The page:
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Fiber reinforced composite loop space maintainer: An alternative to the conventional band and loop.
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MedLine Citation:
PMID:  22629061     Owner:  NLM     Status:  PubMed-not-MEDLINE    
Abstract/OtherAbstract:
The stainless steel band and loop appliance is the most commonly used fixed space maintainer in pediatric dentistry. But there are several disadvantages with this appliance such as the need for a cast or a working model, decalcification of the abutment tooth, loosening because of breakage or dissolution of the luting agent, tendency to get embedded in the soft tissue and the possibility of metal allergy. The purpose of this article is to present a simple, laboratory design of a "Fiber Reinforced Composite" (FRC) loop space maintainer and discuss the advantages over the traditional band and loop space maintainers.
Authors:
Ramakrishna Yeluri; Autar Krishen Munshi
Publication Detail:
Type:  Journal Article    
Journal Detail:
Title:  Contemporary clinical dentistry     Volume:  3     ISSN:  0976-2361     ISO Abbreviation:  Contemp Clin Dent     Publication Date:  2012 Apr 
Date Detail:
Created Date:  2012-05-25     Completed Date:  2012-10-02     Revised Date:  2013-05-29    
Medline Journal Info:
Nlm Unique ID:  101552967     Medline TA:  Contemp Clin Dent     Country:  India    
Other Details:
Languages:  eng     Pagination:  S26-8     Citation Subset:  -    
Affiliation:
Department of Pedodontics and Preventive Dentistry, K. D. Dental College and Hospital, Delhi N. H. #2, Mathura, Uttar Pradesh, India.
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Journal Information
Journal ID (nlm-ta): Contemp Clin Dent
Journal ID (iso-abbrev): Contemp Clin Dent
Journal ID (publisher-id): CCD
ISSN: 0976-237X
ISSN: 0976-2361
Publisher: Medknow Publications & Media Pvt Ltd, India
Article Information
Copyright: © Contemporary Clinical Dentistry
open-access:
Print publication date: Month: 4 Year: 2012
Volume: 3 Issue: Suppl1
First Page: S26 Last Page: S28
ID: 3354803
PubMed Id: 22629061
Publisher Id: CCD-3-26
DOI: 10.4103/0976-237X.95099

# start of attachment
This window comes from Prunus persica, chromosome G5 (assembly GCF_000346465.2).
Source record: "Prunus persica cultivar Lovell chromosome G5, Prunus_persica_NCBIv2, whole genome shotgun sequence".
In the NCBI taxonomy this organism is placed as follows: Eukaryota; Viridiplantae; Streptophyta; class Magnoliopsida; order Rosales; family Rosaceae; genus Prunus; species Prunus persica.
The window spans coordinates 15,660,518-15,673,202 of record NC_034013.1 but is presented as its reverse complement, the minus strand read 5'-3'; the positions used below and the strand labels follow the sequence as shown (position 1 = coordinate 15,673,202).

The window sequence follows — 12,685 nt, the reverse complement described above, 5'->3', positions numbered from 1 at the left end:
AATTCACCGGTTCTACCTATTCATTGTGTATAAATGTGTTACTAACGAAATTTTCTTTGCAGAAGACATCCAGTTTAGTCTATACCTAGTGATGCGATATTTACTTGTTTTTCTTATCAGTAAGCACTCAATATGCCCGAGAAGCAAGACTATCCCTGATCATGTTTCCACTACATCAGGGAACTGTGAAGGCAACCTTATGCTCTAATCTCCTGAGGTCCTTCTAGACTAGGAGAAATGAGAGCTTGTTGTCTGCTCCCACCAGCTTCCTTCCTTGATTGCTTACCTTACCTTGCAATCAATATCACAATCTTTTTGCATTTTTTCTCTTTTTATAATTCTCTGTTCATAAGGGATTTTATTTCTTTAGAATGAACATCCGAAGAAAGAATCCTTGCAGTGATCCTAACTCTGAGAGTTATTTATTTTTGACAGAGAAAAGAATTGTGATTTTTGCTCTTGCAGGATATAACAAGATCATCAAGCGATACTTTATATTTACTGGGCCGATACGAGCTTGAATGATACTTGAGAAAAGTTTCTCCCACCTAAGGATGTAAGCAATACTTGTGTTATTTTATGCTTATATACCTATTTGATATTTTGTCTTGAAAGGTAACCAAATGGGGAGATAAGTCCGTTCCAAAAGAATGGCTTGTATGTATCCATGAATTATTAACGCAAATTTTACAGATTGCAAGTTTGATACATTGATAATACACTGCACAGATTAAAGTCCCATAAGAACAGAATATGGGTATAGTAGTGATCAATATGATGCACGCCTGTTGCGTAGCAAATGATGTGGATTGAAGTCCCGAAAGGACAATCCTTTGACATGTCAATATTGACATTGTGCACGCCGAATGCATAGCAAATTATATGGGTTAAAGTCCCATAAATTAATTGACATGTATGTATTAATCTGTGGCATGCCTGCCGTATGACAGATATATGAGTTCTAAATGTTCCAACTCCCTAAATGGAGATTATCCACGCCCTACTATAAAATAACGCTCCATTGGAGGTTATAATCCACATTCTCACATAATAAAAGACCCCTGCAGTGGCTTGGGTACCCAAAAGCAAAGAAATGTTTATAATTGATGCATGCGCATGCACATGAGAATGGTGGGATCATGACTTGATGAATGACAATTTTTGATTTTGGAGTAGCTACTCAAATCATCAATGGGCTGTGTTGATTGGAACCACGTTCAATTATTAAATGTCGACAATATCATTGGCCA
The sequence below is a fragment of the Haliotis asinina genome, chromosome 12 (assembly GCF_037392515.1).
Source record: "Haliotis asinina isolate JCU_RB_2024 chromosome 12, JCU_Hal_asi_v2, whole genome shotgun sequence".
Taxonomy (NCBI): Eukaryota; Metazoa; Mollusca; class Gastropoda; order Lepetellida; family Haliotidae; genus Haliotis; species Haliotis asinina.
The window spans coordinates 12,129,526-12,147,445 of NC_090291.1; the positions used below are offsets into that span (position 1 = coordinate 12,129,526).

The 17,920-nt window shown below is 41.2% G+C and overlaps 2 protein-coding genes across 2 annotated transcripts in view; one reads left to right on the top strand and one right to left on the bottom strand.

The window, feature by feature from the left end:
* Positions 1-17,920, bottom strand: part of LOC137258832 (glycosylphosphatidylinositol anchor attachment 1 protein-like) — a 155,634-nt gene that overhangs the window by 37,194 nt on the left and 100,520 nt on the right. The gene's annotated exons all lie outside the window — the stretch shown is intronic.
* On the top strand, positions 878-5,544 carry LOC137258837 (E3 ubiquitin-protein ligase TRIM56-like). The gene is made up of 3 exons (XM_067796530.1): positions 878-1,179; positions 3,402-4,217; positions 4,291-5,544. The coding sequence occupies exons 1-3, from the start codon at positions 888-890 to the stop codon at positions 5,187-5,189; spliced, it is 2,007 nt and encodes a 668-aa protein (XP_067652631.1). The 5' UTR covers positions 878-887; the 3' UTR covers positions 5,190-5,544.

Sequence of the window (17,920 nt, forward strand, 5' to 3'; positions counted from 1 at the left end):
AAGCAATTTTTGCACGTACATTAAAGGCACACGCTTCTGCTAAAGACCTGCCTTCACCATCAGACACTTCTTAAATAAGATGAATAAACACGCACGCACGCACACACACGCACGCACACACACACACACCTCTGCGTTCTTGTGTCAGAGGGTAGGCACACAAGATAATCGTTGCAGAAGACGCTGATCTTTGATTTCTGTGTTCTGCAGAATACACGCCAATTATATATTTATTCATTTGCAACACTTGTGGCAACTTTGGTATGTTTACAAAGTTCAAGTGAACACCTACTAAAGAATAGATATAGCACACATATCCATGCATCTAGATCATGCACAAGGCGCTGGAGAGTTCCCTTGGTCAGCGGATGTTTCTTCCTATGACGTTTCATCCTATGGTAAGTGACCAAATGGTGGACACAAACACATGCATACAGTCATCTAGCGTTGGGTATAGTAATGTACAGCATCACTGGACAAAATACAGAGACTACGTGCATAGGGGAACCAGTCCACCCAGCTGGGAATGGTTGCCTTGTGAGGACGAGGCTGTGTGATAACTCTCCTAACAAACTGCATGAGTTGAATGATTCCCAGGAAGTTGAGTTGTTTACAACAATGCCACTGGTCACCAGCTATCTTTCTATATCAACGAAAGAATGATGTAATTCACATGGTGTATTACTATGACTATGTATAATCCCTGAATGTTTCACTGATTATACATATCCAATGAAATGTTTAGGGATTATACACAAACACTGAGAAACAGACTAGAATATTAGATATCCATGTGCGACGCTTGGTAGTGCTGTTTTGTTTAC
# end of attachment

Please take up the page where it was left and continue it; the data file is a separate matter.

Fiber reinforced composite loop space maintainer: An alternative to the conventional band and loop
Ramakrishna Yeluriaff1
Autar Krishen Munshiaff1
Department of Pedodontics and Preventive Dentistry, K. D. Dental College and Hospital, Delhi N. H. #2, Mathura, Uttar Pradesh, India
Correspondence: Correspondence: Dr. Ramakrishna Yeluri, Department of Pedodontics and Preventive Dentistry, K. D. Dental College and Hospital, Mathura–Delhi N. H. #2, Mathura – 281 001, Uttar Pradesh, India. E-mail: drramakrishnay@indiatimes.com

Introduction

Premature loss of the primary teeth is a common occurrence in children. The safest way to prevent future malocclusions pertaining to early loss of a primary tooth is to place a space maintainer that is effective, durable and economical. Among the various space maintainers used in pediatric dentistry, band and loop is the most commonly used fixed space maintainer. However, the construction of band and loop requires three steps, it involves a clinician as well as a laboratory technician, and therefore it is expensive. With the advances in the technology and materials, there is a need to search for an alternative to overcome various disadvantages[15] of the band and loop space maintainer. Since the introduction of the acid-etch technique,[6] its area of application has increased rapidly and some types of direct bonded space maintainers have been tested clinically.[710] The purpose of this article is to present a simple, laboratory design of a “Fiber Reinforced Composite” (FRC) loop space maintainer and discuss the advantages over the traditional band and loop space maintainers.

Design and construction